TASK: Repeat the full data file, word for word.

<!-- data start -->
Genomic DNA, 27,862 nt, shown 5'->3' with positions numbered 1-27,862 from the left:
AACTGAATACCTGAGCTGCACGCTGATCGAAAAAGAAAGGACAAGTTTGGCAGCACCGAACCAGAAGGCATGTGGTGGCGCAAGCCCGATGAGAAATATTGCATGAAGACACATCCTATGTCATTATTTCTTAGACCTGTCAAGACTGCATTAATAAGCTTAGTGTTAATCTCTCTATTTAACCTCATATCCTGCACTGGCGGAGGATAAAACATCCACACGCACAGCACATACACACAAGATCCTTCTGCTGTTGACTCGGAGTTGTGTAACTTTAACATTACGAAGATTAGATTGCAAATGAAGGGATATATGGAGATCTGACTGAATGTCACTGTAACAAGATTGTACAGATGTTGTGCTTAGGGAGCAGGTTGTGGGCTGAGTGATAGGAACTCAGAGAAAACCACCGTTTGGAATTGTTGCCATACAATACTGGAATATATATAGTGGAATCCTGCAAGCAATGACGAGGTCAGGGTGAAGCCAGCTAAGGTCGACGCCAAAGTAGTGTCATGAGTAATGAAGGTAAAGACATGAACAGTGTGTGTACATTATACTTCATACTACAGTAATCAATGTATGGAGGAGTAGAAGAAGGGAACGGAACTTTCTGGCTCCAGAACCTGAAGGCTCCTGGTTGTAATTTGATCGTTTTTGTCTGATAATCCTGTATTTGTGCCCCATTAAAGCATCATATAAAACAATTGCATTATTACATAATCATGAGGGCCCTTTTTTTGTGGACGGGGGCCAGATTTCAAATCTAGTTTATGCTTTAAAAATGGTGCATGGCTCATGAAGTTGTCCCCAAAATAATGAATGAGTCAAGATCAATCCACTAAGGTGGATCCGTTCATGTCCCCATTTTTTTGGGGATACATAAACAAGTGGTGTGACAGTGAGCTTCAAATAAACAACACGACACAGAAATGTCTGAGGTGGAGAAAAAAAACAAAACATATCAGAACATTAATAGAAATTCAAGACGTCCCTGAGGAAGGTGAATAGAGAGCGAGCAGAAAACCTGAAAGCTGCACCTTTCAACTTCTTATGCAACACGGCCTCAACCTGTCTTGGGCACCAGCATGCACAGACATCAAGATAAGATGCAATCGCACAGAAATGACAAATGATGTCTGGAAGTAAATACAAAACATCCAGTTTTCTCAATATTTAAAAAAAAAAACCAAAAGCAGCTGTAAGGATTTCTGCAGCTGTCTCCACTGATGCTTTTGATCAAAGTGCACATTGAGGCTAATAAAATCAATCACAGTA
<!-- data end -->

Genomic DNA, 27,862 nt, shown 5'->3' with positions numbered 1-27,862 from the left:
AACTGAATACCTGAGCTGCACGCTGATCGAAAAAGAAAGGACAAGTTTGGCAGCACCGAACCAGAAGGCATGTGGTGGCGCAAGCCCGATGAGAAATATTGCATGAAGACACATCCTATGTCATTATTTCTTAGACCTGTCAAGACTGCATTAATAAGCTTAGTGTTAATCTCTCTATTTAACCTCATATCCTGCACTGGCGGAGGATAAAACATCCACACGCACAGCACATACACACAAGATCCTTCTGCTGTTGACTCGGAGTTGTGTAACTTTAACATTACGAAGATTAGATTGCAAATGAAGGGATATATGGAGATCTGACTGAATGTCACTGTAACAAGATTGTACAGATGTTGTGCTTAGGGAGCAGGTTGTGGGCTGAGTGATAGGAACTCAGAGAAAACCACCGTTTGGAATTGTTGCCATACAATACTGGAATATATATAGTGGAATCCTGCAAGCAATGACGAGGTCAGGGTGAAGCCAGCTAAGGTCGACGCCAAAGTAGTGTCATGAGTAATGAAGGTAAAGACATGAACAGTGTGTGTACATTATACTTCATACTACAGTAATCAATGTATGGAGGAGTAGAAGAAGGGAACGGAACTTTCTGGCTCCAGAACCTGAAGGCTCCTGGTTGTAATTTGATCGTTTTTGTCTGATAATCCTGTATTTGTGCCCCATTAAAGCATCATATAAAACAATTGCATTATTACATAATCATGAGGGCCCTTTTTTTGTGGACGGGGGCCAGATTTCAAATCTAGTTTATGCTTTAAAAATGGTGCATGGCTCATGAAGTTGTCCCCAAAATAATGAATGAGTCAAGATCAATCCACTAAGGTGGATCCGTTCATGTCCCCATTTTTTTGGGGATACATAAACAAGTGGTGTGACAGTGAGCTTCAAATAAACAACACGACACAGAAATGTCTGAGGTGGAGAAAAAAAACAAAACATATCAGAACATTAATAGAAATTCAAGACGTCCCTGAGGAAGGTGAATAGAGAGCGAGCAGAAAACCTGAAAGCTGCACCTTTCAACTTCTTATGCAACACGGCCTCAACCTGTCTTGGGCACCAGCATGCACAGACATCAAGATAAGATGCAATCGCACAGAAATGACAAATGATGTCTGGAAGTAAATACAAAACATCCAGTTTTCTCAATATTTAAAAAAAAAAACCAAAAGCAGCTGTAAGGATTTCTGCAGCTGTCTCCACTGATGCTTTTGATCAAAGTGCACATTGAGGCTAATAAAATCAATCACAGTA